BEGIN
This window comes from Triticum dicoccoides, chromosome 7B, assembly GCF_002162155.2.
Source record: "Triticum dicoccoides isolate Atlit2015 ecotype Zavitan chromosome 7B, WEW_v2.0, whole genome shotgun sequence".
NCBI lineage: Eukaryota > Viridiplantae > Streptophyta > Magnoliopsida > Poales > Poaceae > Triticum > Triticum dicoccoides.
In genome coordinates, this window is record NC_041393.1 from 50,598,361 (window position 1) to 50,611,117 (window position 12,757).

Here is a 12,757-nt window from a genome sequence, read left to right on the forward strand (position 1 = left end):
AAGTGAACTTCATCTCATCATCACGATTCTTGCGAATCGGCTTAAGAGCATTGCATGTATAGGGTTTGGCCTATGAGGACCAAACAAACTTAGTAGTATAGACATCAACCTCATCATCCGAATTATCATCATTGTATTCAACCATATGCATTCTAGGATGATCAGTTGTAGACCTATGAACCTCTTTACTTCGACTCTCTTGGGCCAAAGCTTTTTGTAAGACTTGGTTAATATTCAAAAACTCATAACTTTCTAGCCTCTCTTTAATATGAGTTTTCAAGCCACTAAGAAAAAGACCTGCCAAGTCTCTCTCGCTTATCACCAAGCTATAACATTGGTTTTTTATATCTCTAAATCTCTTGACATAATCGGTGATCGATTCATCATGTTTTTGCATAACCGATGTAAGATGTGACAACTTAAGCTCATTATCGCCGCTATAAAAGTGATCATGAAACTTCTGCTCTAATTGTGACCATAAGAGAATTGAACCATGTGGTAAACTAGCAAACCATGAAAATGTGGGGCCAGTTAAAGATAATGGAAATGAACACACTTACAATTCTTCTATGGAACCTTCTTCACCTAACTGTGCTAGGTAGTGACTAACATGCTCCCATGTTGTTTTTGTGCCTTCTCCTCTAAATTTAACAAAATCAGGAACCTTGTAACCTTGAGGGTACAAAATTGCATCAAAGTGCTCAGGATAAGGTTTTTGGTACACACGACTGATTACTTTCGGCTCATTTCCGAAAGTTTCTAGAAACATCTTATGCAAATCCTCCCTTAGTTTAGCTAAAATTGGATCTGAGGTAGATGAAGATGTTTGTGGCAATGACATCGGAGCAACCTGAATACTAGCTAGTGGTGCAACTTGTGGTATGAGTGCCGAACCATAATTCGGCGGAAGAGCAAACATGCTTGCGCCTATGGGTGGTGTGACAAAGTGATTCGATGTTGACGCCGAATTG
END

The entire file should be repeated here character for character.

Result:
This window comes from Triticum dicoccoides, chromosome 7B, assembly GCF_002162155.2.
Source record: "Triticum dicoccoides isolate Atlit2015 ecotype Zavitan chromosome 7B, WEW_v2.0, whole genome shotgun sequence".
NCBI lineage: Eukaryota > Viridiplantae > Streptophyta > Magnoliopsida > Poales > Poaceae > Triticum > Triticum dicoccoides.
In genome coordinates, this window is record NC_041393.1 from 50,598,361 (window position 1) to 50,611,117 (window position 12,757).

Here is a 12,757-nt window from a genome sequence, read left to right on the forward strand (position 1 = left end):
AAGTGAACTTCATCTCATCATCACGATTCTTGCGAATCGGCTTAAGAGCATTGCATGTATAGGGTTTGGCCTATGAGGACCAAACAAACTTAGTAGTATAGACATCAACCTCATCATCCGAATTATCATCATTGTATTCAACCATATGCATTCTAGGATGATCAGTTGTAGACCTATGAACCTCTTTACTTCGACTCTCTTGGGCCAAAGCTTTTTGTAAGACTTGGTTAATATTCAAAAACTCATAACTTTCTAGCCTCTCTTTAATATGAGTTTTCAAGCCACTAAGAAAAAGACCTGCCAAGTCTCTCTCGCTTATCACCAAGCTATAACATTGGTTTTTTATATCTCTAAATCTCTTGACATAATCGGTGATCGATTCATCATGTTTTTGCATAACCGATGTAAGATGTGACAACTTAAGCTCATTATCGCCGCTATAAAAGTGATCATGAAACTTCTGCTCTAATTGTGACCATAAGAGAATTGAACCATGTGGTAAACTAGCAAACCATGAAAATGTGGGGCCAGTTAAAGATAATGGAAATGAACACACTTACAATTCTTCTATGGAACCTTCTTCACCTAACTGTGCTAGGTAGTGACTAACATGCTCCCATGTTGTTTTTGTGCCTTCTCCTCTAAATTTAACAAAATCAGGAACCTTGTAACCTTGAGGGTACAAAATTGCATCAAAGTGCTCAGGATAAGGTTTTTGGTACACACGACTGATTACTTTCGGCTCATTTCCGAAAGTTTCTAGAAACATCTTATGCAAATCCTCCCTTAGTTTAGCTAAAATTGGATCTGAGGTAGATGAAGATGTTTGTGGCAATGACATCGGAGCAACCTGAATACTAGCTAGTGGTGCAACTTGTGGTATGAGTGCCGAACCATAATTCGGCGGAAGAGCAAACATGCTTGCGCCTATGGGTGGTGTGACAAAGTGATTCGATGTTGACGCCGAATTG